Harvard Law Prof Tells Senate that Congress Can Make You Buy Broccoli


Broccoli lovers, rejoice: According to Harvard Law Professor Charles Fried, Congress has the power to make everyone buy George H.W. Bush's least favorite vegetable—or, for that matter, just about anything else.

Yesterday, the Senate held a hearing on the constitutionality of the health care overhaul's individual mandate to purchase health insurance. Democrats brought in Harvard Law's Charles Fried to make the case that the mandate passes constitutional muster. Inevitably, Fried, who formerly served as Ronald Reagan's solicitor general, was asked a series of questions that have come to dominate the debate about the mandate's constitutionality and the limits of congressional power under the Commerce Clause: If Congress can force everyone to buy health insurance, what can't it do? Can it force people to buy broccoli too?

Unlike Elena Kagan, who ducked a similar question about asparagus last year, Fried answered directly: The Constitution prohibits Congress from making you eat broccoli, he said, but there's no reason Congress couldn't make you buy it.

Via Avik Roy, here's the relevant exchange:

Sen. Durbin: The point raised by Senator Lee – the "buy your vegetables, eat your vegetables" point? I'd like you ask to comment on that because that is the one I'm hearing most often. By people who are saying "Well, if the government can require me to buy health insurance, can it require me to have a membership in a gym, or eat vegetables?" We've heard from Professor Dellinger on that point, would you like to comment?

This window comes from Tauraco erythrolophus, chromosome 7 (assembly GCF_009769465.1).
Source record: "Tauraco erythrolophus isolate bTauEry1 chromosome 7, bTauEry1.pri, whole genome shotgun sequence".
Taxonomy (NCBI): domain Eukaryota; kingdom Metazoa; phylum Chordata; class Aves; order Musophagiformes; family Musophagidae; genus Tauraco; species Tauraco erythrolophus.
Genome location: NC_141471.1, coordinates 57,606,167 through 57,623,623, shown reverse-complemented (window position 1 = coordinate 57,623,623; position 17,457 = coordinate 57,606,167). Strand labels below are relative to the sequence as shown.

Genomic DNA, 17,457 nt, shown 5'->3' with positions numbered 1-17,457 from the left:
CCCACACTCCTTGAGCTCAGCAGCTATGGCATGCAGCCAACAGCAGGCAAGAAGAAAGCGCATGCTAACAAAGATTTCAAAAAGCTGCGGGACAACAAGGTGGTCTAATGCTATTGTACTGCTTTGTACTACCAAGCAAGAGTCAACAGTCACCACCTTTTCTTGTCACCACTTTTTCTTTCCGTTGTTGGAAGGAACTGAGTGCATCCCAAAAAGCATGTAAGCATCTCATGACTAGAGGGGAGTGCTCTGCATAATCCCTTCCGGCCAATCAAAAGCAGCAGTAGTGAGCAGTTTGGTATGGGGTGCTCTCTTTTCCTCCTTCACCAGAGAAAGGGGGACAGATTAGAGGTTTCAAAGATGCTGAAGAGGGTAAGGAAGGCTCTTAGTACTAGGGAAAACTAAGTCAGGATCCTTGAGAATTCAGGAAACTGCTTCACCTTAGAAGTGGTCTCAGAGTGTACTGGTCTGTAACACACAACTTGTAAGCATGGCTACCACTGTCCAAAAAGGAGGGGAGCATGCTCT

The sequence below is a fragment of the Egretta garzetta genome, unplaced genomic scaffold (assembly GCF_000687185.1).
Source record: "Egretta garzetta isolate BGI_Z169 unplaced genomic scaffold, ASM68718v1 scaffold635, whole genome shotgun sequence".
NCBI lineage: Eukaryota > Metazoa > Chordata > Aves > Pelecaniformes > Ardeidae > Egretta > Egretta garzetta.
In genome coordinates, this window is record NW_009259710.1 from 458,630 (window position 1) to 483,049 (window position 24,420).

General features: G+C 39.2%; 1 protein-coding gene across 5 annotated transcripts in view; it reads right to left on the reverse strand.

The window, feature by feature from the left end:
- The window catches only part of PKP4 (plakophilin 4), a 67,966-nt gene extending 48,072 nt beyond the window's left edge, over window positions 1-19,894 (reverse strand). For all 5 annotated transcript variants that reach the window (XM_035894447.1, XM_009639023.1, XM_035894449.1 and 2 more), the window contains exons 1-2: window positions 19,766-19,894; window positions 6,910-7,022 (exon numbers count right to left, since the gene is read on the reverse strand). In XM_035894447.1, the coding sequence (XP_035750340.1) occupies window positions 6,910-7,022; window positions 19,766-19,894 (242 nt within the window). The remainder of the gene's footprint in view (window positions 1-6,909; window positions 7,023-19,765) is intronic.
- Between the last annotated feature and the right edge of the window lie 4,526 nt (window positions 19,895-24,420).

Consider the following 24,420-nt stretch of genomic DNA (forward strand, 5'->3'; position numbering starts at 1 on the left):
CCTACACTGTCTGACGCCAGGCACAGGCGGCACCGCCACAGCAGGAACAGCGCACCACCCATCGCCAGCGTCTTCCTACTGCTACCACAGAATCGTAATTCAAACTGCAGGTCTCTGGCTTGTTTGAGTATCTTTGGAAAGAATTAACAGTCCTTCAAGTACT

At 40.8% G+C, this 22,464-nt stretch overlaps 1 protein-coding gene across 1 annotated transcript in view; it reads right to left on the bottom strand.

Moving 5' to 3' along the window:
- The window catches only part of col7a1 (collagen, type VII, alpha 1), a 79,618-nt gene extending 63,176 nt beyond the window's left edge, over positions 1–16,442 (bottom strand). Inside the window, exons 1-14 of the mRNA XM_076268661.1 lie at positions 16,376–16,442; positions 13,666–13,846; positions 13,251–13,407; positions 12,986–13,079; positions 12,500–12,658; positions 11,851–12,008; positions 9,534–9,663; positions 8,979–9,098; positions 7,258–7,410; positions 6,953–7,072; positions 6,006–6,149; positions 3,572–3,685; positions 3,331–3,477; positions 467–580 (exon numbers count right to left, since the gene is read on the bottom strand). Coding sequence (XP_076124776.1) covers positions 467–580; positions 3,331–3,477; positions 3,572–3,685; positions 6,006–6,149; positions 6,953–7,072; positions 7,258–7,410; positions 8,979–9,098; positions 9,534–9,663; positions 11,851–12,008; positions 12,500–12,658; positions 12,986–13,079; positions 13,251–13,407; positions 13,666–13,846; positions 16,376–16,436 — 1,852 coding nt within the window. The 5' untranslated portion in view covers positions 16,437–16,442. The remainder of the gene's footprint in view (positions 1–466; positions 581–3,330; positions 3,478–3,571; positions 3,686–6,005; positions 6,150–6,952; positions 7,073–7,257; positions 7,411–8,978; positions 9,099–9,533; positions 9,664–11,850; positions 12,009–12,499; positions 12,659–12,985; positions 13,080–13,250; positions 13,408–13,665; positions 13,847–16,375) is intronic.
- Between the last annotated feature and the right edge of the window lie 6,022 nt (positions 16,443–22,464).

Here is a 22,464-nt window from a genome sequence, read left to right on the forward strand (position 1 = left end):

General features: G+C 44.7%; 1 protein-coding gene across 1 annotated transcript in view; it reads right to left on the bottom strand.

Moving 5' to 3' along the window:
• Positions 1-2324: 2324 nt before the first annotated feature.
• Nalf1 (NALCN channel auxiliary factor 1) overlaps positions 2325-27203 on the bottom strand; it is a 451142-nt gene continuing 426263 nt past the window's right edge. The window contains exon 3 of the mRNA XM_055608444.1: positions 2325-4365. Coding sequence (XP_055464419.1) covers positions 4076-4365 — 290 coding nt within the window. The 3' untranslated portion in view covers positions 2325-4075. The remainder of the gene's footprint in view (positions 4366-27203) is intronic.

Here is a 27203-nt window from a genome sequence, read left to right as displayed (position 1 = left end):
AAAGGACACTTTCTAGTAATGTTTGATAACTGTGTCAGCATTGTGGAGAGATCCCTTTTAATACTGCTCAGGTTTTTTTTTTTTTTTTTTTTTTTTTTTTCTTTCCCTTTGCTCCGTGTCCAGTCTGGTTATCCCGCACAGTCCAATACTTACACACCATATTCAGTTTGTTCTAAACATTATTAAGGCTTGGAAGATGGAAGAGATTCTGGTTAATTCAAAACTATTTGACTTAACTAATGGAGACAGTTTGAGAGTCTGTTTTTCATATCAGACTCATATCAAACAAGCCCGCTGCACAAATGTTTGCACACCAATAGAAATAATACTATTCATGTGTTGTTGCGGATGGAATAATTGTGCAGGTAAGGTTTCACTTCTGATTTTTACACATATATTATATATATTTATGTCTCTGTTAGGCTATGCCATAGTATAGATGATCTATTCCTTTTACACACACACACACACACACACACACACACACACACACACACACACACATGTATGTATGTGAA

Prof. Fried: Yes. We hear that quite a lot.  It was put by Judge Vinson, and I think it was put by Professor Barnett in terms of eating your vegetables, and for reasons I set out in my testimony, that would be a violation of the 5th and the 14th Amendment, to force you to eat something. But to force you to pay for something? I don't see why not.  It may not be a good idea, but I don't see why it's unconstitutional.

Fried was defending the administration's mandate, but he came to a different conclusion about he constitutionality of a broccoli mandate than the administration's legal team did. Arguing for mandate before a federal judge last year, Obama's lawyers tried to draw a distinction between insurance and physical products such as broccoli, shoes, and trucks. Health insurance, the White House's legal team claimed, was somehow different because of its status as a "financing mechanism." The distinction never made much sense, and Fried's more honest response suggests the absurdity of the administration's hair-splitting on the matter.

His answer also paints a rather stark picture of exactly what's at stake in the legal fight over the mandate and the commerce clause. If Congress can compel everyone to purchase health insurance, then it is reasonable to surmise that it has the power to compel everyone to purchase any other product or service—shoes, trucks, and broccoli included.